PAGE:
The times they are a-changin’.

This post seems to be older than 10 years—a long time on the internet. It might be outdated.

I was talking with a friend about striving for bigger and better and how I sometimes don’t feel content. This was in relation to dating and my question was if there was someone better for me than Staci, whom I’m dating now. This is not to say that Staci isn’t awesome, she is. That’s a fact. But could I do better?

I related to my friend that I thought part of my problem is that I spend so much time I work trying to figure out bigger and better ways to do things, that maybe I had a hard time not thinking that way with relationships. Or maybe it’s because I’ve never had a girlfriend longer than Staci and we’re crossed a point where much of how we interact is a new experience for me (in the sense that people who have only been dating for two weeks interact very differently than people who have been dating for two months).

My friend asked if I thought I was missing out by not dating someone else. I really hadn’t separated those ideas: I thought I could be missing out on someone bigger and better. In fact, I didn’t really see a difference.

As we were leaving, my friend turned to me and said, “One is opportunity, the other is fear.”

I have a fear on missing out.

I used to always go to events and parties because I didn’t want to miss out on something fun, even though most of the time I didn’t have fun…there could be that one time when we do the most funnest thing ever! Maybe.

I fear missing important news, so I incessantly scan Twitter and Facebook, always seeing what the latest news is before it scrolls off the screen. Who’s dating whom, what hilarious antics are my friends in Colorado up to now, what new vacation pictures did the Joneses post. Just in case.

I do the same think with email too, although I am getting better.

Skinner was right with his variable ratio scheduling.

All of this plays quite well to the simple fact that humans are notorious for loss aversion and “strongly prefer avoiding losses to acquiring gains. Some studies suggest that losses are twice as powerful, psychologically, as gains.” (http://en.wikipedia.org/wiki/Loss_aversion, although it’s not clear what studies are being cited))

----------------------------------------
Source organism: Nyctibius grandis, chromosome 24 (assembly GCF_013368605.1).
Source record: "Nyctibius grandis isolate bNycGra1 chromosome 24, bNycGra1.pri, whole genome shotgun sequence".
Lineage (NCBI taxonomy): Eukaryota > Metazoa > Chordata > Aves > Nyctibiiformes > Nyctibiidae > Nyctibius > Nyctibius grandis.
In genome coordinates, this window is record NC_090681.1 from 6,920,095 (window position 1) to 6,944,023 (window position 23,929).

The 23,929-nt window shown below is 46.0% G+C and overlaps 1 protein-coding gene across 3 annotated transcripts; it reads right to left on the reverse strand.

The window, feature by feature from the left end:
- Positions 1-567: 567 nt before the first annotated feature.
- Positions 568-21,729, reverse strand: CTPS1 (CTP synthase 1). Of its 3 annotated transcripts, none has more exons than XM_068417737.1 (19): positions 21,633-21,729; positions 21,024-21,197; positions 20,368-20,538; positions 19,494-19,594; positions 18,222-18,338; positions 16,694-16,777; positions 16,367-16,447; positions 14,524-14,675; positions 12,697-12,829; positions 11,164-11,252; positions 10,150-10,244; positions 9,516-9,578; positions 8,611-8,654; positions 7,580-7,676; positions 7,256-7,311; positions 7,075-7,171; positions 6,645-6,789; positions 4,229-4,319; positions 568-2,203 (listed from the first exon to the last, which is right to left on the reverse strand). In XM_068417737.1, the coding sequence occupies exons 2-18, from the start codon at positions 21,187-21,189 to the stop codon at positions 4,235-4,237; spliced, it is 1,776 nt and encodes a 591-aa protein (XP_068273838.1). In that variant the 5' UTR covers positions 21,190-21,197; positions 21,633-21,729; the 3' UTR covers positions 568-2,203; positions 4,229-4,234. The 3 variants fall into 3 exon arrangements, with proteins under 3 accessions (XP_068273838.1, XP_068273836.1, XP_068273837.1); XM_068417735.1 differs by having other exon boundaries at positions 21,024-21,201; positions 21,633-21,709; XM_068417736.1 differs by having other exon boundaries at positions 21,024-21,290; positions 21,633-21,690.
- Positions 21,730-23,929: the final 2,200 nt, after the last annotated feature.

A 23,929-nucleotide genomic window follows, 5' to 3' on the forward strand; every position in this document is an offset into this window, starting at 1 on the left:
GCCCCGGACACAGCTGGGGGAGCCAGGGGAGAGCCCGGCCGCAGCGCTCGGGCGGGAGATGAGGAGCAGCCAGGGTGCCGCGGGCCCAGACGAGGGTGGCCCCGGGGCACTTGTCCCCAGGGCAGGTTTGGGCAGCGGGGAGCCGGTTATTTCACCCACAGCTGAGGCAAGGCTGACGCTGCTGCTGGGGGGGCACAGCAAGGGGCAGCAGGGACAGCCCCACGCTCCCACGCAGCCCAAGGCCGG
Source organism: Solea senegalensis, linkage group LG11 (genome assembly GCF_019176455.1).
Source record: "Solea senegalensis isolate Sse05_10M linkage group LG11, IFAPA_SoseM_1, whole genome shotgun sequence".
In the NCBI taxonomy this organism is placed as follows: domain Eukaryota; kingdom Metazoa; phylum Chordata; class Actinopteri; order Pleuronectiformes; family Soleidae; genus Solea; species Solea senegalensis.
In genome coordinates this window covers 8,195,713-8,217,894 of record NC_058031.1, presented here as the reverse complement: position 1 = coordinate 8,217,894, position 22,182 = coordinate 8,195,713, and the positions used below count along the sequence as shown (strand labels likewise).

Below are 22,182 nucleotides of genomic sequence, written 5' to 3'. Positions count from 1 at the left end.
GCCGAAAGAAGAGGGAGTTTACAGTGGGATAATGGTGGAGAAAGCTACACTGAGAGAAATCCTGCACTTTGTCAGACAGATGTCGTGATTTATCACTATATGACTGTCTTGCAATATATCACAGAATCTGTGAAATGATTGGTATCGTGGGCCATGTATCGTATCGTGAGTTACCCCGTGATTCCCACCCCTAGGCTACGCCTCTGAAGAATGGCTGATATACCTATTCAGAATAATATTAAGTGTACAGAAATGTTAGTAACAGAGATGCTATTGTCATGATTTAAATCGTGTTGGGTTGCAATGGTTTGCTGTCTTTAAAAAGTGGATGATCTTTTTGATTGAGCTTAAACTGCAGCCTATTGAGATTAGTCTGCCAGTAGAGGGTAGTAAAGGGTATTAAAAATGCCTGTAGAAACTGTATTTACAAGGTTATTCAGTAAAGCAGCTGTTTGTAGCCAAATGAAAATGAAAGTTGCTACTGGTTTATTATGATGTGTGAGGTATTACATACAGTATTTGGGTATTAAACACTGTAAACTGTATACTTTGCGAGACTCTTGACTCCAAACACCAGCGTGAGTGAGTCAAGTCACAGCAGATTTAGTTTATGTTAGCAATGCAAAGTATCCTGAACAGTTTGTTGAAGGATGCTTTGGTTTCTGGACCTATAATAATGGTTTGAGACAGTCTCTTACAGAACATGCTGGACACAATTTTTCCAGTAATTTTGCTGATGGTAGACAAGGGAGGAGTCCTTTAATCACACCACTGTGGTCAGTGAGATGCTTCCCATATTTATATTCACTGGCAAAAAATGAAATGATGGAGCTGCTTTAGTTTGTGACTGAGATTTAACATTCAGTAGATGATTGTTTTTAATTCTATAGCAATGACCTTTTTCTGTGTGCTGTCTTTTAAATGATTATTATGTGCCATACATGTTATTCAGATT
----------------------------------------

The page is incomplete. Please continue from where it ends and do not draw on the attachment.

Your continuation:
My “loss aversion” is that I don’t want to lose the chance to be with someone else, someone who I think might be better. I don’t know if there is someone better, it’s just a chance. What’s frustrating about this feeling — this feeling of fear and of potentially being trapped — is that I know it, I can label it, but I can’t do a whole lot about it except talk about it and let it run its course.

Apparently, I’m not the only one that has this fear. Which is good, it means I’m still sane:
From thoughtcatalog.com:

But after some time – perhaps six months, perhaps a year, perhaps, even, two years, the presence of a partner can feel much less exciting than it used to, and the thought of spending time with another person or some fantasy being might become a very compelling one. But being in a long-term monogamous relationship requires a sort of sacrifice and that sacrifice is one of romantic contact with anyone other than your partner. And when your partner feels less exciting, and the thought of one outside the relationship becomes more exciting, what’s left is a feeling of being trapped, indefinitely (as the goal of long-term monogamous relationships is to stay together forever, not some limited time span), in a less than ideal situation that will never be as exciting as you might perceive an encounter with someone else.